Therefore, there are unintended consequences to blindly following the path of Western medicine. Is there an alternative? Devi Shetty identified PBL (which sounds similar to but one step above China’s ‘barefoot doctors’) as a solution for the lack of doctors. Are there other options?
We discussed the issue of universal healthcare at the Abdul Kalam Conference on Sustainable Development at IIT Madras from 11-14 July, and an ayurvedic physician, Shine Mohan Talapully was asked the direct question: “Can traditional Indian medicine scale up to provide healthcare to a billion people?” His considered opinion was that it couldn’t, because an ayurveda consultation, which is individualised, takes up too much time; and there are just too few vaidyas.
However, there was another presentation by Krishnan Narayanan of Itihaasa research, on the impact of artificial intelligence (AI) on rural India. In particular, he presented several ways in which ecosystems needed to be built to produce real impact:
- To reach the next billion, there need to be intermediaries who can transmit AI to the bottom of the pyramid
- There need to be India-specific data sets: for example, healthcare and DNA sequencing data
- There needs to be oversight on fairness and ethics implications in AI implementations
If you put together these ideas, and also consider the trajectory of Western medicine, there are some interesting insights. One of the most revolutionary ideas in Western medicine in the recent past is the realisation that treatment needs to be individualised to the patient.
Western medicine tends to treat the symptom and the disease, in dramatic contrast to Indian traditional medicine, which looks holistically at the person (which of course is why it’s much harder to provide a course of ayurvedic treatment: it is much easier to tell the patient to pop a few pills).
This mechanistic conceit, which has its roots in the Cartesian vanities of the human body as merely a machine, also makes an assumption: that the same drug will work the same way on every individual who shows a particular symptom. That is probably not so, but even assuming it does work on 80 per cent of patients, there are the remaining 20 per cent on whom it will not work.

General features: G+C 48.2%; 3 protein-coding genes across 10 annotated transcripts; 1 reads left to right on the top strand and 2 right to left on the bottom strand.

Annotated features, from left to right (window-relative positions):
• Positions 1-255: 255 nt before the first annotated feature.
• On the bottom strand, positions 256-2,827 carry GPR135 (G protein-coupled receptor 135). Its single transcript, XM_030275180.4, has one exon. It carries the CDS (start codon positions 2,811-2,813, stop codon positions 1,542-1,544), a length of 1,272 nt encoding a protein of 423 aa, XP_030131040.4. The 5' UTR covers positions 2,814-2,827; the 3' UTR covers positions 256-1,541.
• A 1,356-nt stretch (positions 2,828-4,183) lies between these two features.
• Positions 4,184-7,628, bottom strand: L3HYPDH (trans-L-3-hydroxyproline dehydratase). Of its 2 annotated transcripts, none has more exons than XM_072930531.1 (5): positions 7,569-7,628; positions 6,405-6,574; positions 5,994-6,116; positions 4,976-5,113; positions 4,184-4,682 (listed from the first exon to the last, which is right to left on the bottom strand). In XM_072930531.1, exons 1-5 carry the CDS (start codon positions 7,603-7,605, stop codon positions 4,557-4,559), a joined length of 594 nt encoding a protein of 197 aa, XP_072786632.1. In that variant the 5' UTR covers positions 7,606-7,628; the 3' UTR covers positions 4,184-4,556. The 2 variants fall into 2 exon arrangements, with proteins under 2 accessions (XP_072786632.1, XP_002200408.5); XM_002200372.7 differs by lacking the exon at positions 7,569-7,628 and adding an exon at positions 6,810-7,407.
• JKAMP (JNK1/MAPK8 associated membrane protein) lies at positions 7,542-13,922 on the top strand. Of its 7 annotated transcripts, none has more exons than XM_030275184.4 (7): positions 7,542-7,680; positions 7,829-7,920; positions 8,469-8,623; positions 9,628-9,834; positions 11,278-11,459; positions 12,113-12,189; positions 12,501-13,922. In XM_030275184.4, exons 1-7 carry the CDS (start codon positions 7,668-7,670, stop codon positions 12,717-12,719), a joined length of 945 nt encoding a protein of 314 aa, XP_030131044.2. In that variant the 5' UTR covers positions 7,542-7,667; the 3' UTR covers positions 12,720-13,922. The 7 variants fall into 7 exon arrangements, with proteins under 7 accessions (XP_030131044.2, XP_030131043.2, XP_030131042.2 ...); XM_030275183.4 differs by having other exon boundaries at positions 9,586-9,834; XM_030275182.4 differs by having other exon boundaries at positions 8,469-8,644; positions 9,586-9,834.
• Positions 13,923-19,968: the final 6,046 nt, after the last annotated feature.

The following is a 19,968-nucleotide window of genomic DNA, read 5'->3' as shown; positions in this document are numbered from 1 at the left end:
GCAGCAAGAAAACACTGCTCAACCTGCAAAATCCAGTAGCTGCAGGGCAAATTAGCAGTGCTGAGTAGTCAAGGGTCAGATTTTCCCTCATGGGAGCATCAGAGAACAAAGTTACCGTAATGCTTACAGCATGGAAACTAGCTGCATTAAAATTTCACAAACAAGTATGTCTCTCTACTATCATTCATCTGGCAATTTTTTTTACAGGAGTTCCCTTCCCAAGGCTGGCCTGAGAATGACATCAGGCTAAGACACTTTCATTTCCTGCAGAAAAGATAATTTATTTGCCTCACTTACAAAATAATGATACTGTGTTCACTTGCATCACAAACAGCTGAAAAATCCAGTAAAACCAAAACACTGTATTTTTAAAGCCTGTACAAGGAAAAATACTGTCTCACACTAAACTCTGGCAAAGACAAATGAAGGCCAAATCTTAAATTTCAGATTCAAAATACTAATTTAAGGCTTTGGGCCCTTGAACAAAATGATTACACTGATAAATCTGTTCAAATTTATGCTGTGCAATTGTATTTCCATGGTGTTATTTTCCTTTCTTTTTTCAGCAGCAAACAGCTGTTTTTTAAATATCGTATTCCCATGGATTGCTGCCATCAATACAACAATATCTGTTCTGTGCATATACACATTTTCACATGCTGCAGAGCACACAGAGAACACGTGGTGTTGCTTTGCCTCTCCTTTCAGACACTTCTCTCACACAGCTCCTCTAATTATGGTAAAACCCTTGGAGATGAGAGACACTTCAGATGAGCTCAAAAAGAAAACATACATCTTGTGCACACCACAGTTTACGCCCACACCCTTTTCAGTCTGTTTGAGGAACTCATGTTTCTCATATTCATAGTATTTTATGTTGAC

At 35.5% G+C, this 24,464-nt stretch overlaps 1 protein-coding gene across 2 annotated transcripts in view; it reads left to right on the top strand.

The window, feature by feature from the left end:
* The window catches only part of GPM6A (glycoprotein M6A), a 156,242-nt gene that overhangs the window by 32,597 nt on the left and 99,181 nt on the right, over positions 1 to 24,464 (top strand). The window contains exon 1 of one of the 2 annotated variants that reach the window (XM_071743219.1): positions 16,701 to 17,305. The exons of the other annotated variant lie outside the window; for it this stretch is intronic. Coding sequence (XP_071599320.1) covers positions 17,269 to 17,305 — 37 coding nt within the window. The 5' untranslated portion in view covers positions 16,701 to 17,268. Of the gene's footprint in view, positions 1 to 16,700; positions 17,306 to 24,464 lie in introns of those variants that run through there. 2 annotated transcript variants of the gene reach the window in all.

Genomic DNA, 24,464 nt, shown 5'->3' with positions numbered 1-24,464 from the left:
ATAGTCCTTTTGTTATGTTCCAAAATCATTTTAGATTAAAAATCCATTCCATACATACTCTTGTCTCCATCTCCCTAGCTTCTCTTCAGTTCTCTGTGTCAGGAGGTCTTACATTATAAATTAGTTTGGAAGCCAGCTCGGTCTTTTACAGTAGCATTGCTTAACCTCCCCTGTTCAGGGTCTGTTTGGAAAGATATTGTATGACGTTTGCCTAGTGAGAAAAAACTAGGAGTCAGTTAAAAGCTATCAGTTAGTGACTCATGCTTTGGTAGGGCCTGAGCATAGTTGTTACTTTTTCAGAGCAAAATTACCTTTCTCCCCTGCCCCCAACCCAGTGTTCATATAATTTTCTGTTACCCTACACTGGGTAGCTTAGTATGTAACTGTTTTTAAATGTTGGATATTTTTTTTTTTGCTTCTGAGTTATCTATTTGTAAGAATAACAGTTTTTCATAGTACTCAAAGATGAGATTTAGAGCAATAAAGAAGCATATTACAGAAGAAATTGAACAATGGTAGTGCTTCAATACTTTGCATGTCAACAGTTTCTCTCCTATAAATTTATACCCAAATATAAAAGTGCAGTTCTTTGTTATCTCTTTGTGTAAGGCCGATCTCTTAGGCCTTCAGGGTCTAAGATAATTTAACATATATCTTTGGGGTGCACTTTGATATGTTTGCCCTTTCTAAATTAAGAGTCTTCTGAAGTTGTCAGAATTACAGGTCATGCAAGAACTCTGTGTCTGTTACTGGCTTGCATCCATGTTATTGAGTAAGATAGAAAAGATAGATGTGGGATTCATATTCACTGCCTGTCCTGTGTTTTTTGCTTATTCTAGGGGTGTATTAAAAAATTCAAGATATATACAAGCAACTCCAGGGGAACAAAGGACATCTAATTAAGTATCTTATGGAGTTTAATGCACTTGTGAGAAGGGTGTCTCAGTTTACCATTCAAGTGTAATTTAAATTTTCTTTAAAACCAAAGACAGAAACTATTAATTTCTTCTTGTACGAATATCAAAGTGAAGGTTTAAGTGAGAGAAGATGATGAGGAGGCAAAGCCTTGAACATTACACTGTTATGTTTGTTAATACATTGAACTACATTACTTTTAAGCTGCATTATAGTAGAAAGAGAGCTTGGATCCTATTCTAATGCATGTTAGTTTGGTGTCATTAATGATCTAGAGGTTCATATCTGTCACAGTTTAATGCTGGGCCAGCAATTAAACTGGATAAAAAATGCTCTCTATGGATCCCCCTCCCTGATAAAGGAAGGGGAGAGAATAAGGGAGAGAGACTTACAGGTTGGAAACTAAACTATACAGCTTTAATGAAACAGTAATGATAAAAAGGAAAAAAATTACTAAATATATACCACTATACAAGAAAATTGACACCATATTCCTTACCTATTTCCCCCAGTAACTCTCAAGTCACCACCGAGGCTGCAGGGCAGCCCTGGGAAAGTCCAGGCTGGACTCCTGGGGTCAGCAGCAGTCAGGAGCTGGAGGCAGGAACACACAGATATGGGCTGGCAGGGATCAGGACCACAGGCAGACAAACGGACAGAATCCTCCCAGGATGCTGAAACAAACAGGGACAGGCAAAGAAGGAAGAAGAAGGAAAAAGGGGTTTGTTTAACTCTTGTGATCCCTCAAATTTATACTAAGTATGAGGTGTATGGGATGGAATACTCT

But it also means we are depending on a statistical artifact of the randomised controlled trials: correlation. That is, the patient took the drug and the symptoms went away. But that is not the same as causation, which means you know the cause of the disease and created a treatment that would fix the root cause. It appears that, on average, it is correlation not causation that Western medicine depends upon.
It is not clear if ayurveda understands the causation, although it would appear so. They have theories about balance in the vata-pitha-kapha triune as a cause of disease. In a way, that fits in with the gut microbiome balance theory: there are good and bad bacteria, and it is their relative balance that determines whether you are sick or not.
This is where data comes into the picture, and thus machine learning and AI. There are already Indian healthtech AI firms attempting to collect enormous amounts of data and apply AI techniques to them: qure.ai is one such, and it works as a radiologist, identifying tumours and abnormalities in CAT, PET, MRI scans.
There is a possibility that AI/machine learning (ML) systems can act as a force-multiplier for ayurvedic physicians. If the diagnostic techniques used by ayurvedic physicians can be captured through ML (which of course assumes that large data sets can be created), then the AI can act as an efficient assistant to the vaidya.
Among other things, AI has been found effective in drawing out patients through unstructured questions, run at the pace of the patient. This was true as early as the 1970s, when the relatively primitive Eliza system was able to create a comfortable environment for patients to open up. Today’s far more sophisticated AI/ML systems should be able to ask open-ended questions related to a gestalt of the patient as an individual, and use the answers for diagnosis.
With the increased interest in wellness on the one hand, and the increasingly urgent need to handle large volumes of patients on the other, it is possible that an AI-mediated hybrid system of healthcare can arise from India.
That would be a wonderfully disruptive innovation in the world’s largest business sector. It could well make a few Indian firms the next big thing in healthcare, with an unbeatable competitive advantage based on traditional Indian medicine. If we wait too long, China will win there with its own traditional medicine.